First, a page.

Announces New Guide for Siblings of Missing Children
WASHINGTON – Attorney General Alberto R. Gonzales today commemorated National Missing Children's Day by honoring law enforcement and citizens nationwide for their efforts to recover missing and exploited children at a Department of Justice ceremony. The Attorney General was also joined by family members of missing and abducted children to release a guide for siblings of abducted children, What About Me? Coping with the Abduction of a Brother or Sister.
“I am grateful for the commitment and sacrifice of people from every walk of life who have worked for the safe recovery of missing children,” said Attorney General Gonzales. “While many of these children return home safely, the death or disappearance of just one child is a price that no parent should have to bear—and no civilized society should accept. That’s why today I’m proud to honor those who have given their time and energy to protecting our country’s most valuable resource.”
Following are a selection of the many awards Attorney General Gonzales presented today:
The guide, What About Me? Coping with the Abduction of a Brother or Sister was written by the sisters and brothers of abducted children for their counterparts across the country. The Justice Department created this survival guide to ensure these children have the support and assistance they need. The guide contains information to help and support children of all ages when a sibling is abducted. What About Me? Coping with the Abduction of a Brother or Sister, was developed in cooperation with Fox Valley Technical College, representatives of non-profit missing and exploited children organizations, a professional grief counselor, and a child development specialist.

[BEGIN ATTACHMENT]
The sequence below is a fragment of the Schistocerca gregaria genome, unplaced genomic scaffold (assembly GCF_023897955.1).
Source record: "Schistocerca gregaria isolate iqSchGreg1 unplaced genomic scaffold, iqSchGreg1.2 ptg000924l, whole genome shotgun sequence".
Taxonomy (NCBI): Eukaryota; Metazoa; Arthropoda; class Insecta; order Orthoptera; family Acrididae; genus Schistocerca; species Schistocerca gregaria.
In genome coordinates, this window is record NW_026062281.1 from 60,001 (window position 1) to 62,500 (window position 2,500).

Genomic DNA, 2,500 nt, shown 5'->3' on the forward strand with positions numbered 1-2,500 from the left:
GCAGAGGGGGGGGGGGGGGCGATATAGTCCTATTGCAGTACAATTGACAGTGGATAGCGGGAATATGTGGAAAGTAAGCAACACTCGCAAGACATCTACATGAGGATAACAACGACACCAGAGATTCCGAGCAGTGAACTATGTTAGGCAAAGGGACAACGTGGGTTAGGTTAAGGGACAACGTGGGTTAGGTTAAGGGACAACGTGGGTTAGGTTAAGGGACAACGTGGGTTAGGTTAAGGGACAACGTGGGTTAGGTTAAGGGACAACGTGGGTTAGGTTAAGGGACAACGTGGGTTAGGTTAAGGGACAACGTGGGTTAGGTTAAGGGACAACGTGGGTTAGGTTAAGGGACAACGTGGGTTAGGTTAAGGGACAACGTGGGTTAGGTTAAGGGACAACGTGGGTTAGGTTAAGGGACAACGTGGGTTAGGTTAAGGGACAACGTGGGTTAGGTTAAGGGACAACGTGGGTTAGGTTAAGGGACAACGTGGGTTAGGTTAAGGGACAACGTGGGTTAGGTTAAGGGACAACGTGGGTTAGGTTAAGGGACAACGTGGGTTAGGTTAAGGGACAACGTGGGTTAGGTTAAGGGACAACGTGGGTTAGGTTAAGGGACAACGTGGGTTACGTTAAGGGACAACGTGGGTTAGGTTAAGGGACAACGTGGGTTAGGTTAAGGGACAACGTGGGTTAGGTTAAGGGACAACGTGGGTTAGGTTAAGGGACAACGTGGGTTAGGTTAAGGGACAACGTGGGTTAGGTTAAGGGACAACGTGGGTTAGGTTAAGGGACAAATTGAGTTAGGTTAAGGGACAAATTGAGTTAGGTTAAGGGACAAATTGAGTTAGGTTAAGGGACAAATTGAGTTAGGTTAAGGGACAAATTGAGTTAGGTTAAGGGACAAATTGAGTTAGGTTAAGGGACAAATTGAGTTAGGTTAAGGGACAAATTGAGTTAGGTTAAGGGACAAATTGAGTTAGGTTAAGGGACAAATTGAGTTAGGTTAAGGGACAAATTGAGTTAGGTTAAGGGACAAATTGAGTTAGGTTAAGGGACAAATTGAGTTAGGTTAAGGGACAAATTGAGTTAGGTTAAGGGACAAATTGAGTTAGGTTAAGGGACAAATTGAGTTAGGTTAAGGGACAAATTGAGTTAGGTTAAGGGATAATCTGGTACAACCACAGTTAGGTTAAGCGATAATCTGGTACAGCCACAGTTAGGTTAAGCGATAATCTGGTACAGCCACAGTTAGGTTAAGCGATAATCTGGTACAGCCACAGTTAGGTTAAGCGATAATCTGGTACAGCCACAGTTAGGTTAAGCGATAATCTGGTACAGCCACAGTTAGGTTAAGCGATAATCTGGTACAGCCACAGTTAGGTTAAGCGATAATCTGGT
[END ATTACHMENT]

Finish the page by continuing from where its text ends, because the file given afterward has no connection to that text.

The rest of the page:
In addition to other awards, Regina B. Schofield, Assistant Attorney General for the Office of Justice Programs and the National AMBER (America’s Missing: Broadcast Emergency Response) Alert Coordinator, joined the Attorney General to recognize outstanding contributions to the AMBER Alert program and to honor the courage and bravery of extraordinary citizens.
AMBER Alerts have saved the lives of more than 329 children since the program began in 1996. In 2001, only four states had statewide AMBER Alert plans. In 2005, the Department of Justice met its goal of having statewide AMBER Alert plans in all 50 states. DOJ is now working with Canada and Mexico to have plans in place in the event children are abducted across our northern or southern borders. The Justice Department is working to expand the AMBER Alert program into Indian Country.
The Justice Department’s Office of Juvenile Justice and Delinquency Prevention also issued updates to two publicationsto aid in the recovery of abducted and missing children: Federal Resources on Missing and Exploited Children: A Directory for Law Enforcement and Other Public and Private Agencies and A Family Resource Guide on International Parental Kidnapping.